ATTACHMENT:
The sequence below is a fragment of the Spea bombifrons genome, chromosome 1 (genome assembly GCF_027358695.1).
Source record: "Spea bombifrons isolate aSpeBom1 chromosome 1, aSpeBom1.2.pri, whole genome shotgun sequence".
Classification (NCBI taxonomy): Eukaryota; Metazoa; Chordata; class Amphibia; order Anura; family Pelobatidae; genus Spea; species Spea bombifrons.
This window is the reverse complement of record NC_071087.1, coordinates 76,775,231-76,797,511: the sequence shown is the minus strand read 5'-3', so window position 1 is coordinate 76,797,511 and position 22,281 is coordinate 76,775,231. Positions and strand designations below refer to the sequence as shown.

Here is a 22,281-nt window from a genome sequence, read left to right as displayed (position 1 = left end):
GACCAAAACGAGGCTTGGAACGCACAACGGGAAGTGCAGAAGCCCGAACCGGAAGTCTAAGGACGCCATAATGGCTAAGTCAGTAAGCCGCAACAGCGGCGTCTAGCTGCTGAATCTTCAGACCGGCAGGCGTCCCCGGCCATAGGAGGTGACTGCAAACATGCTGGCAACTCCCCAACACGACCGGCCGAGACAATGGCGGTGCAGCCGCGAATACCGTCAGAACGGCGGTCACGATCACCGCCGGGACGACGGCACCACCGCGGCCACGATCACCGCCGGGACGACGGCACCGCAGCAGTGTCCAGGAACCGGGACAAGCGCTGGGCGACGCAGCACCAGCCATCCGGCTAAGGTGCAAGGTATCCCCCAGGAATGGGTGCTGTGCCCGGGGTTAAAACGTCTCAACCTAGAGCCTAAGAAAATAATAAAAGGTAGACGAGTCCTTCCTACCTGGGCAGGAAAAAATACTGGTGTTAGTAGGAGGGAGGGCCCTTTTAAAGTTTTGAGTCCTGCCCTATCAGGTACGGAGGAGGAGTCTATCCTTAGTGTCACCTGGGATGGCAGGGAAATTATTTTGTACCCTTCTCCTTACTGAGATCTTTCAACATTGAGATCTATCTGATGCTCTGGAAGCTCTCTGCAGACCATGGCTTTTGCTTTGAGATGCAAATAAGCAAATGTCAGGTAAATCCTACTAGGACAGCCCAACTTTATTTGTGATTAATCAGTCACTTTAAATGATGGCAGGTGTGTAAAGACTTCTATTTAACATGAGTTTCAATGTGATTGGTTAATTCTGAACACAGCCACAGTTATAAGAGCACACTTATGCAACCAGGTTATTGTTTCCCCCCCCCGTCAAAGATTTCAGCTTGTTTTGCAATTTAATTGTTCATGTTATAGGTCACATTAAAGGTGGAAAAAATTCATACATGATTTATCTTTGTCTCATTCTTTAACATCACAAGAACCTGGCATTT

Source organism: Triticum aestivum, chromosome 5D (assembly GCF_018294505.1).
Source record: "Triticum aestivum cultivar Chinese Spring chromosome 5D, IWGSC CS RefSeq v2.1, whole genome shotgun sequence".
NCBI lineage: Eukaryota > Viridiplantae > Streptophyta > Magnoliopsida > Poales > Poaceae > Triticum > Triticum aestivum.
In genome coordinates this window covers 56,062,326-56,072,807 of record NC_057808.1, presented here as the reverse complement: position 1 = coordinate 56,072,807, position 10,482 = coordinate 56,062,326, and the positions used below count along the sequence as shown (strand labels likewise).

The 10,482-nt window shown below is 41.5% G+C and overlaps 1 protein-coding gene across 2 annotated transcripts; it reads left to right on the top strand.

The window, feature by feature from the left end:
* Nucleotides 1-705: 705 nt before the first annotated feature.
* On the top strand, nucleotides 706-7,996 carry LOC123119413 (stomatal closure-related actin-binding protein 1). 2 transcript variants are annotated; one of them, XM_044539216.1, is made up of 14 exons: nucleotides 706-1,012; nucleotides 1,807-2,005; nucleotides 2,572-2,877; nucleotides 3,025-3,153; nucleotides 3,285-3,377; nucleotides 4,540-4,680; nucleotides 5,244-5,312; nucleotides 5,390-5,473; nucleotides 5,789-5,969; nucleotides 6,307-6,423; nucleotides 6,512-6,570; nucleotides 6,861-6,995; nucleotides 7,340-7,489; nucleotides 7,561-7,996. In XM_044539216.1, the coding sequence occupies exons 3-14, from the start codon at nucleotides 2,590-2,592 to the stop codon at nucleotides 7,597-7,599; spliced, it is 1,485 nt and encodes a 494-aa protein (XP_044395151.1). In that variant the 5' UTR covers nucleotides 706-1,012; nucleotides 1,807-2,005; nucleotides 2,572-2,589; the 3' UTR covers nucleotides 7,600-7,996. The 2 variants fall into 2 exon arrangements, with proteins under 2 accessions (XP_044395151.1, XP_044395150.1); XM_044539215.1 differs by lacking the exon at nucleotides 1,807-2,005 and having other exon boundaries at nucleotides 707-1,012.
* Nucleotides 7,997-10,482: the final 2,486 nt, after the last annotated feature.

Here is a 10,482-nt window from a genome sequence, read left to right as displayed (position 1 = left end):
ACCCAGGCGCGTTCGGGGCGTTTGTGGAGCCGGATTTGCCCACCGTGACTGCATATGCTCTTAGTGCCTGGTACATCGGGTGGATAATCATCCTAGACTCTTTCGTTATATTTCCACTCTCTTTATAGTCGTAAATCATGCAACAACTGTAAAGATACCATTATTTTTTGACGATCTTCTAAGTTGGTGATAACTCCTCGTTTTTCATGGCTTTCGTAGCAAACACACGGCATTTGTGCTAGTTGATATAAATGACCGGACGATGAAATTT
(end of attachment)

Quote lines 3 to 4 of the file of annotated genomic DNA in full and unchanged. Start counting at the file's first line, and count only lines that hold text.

Classification (NCBI taxonomy): Eukaryota; Metazoa; Chordata; class Amphibia; order Anura; family Pelobatidae; genus Spea; species Spea bombifrons.
This window is the reverse complement of record NC_071087.1, coordinates 76,775,231-76,797,511: the sequence shown is the minus strand read 5'-3', so window position 1 is coordinate 76,797,511 and position 22,281 is coordinate 76,775,231. Positions and strand designations below refer to the sequence as shown.